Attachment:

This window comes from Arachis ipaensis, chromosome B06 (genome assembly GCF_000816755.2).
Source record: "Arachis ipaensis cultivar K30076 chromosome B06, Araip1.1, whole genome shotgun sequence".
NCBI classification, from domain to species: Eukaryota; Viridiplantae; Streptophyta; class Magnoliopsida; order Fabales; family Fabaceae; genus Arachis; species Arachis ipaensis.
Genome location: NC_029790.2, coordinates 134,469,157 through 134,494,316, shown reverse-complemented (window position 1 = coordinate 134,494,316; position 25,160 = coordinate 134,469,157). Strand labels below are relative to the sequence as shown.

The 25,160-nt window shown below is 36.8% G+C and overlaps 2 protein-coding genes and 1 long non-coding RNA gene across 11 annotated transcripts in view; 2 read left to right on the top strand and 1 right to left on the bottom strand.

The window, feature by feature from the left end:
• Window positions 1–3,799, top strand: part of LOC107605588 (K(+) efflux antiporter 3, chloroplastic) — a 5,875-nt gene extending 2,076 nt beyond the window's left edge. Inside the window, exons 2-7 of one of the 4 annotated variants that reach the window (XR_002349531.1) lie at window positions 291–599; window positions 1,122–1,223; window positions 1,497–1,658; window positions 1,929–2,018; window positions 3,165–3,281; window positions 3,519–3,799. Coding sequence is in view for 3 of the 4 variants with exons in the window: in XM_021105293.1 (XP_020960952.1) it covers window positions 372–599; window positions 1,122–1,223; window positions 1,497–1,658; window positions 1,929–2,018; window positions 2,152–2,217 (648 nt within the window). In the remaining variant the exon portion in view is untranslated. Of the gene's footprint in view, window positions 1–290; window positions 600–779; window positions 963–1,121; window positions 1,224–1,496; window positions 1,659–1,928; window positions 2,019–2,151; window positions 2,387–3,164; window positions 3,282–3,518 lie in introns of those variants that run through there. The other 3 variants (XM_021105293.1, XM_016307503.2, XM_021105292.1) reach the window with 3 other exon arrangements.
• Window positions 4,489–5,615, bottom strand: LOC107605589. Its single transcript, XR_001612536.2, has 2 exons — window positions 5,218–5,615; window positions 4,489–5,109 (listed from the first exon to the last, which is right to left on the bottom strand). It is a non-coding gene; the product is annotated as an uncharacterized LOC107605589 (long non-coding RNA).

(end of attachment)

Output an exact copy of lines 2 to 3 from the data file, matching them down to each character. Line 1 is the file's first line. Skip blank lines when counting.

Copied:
Source record: "Arachis ipaensis cultivar K30076 chromosome B06, Araip1.1, whole genome shotgun sequence".
NCBI classification, from domain to species: Eukaryota; Viridiplantae; Streptophyta; class Magnoliopsida; order Fabales; family Fabaceae; genus Arachis; species Arachis ipaensis.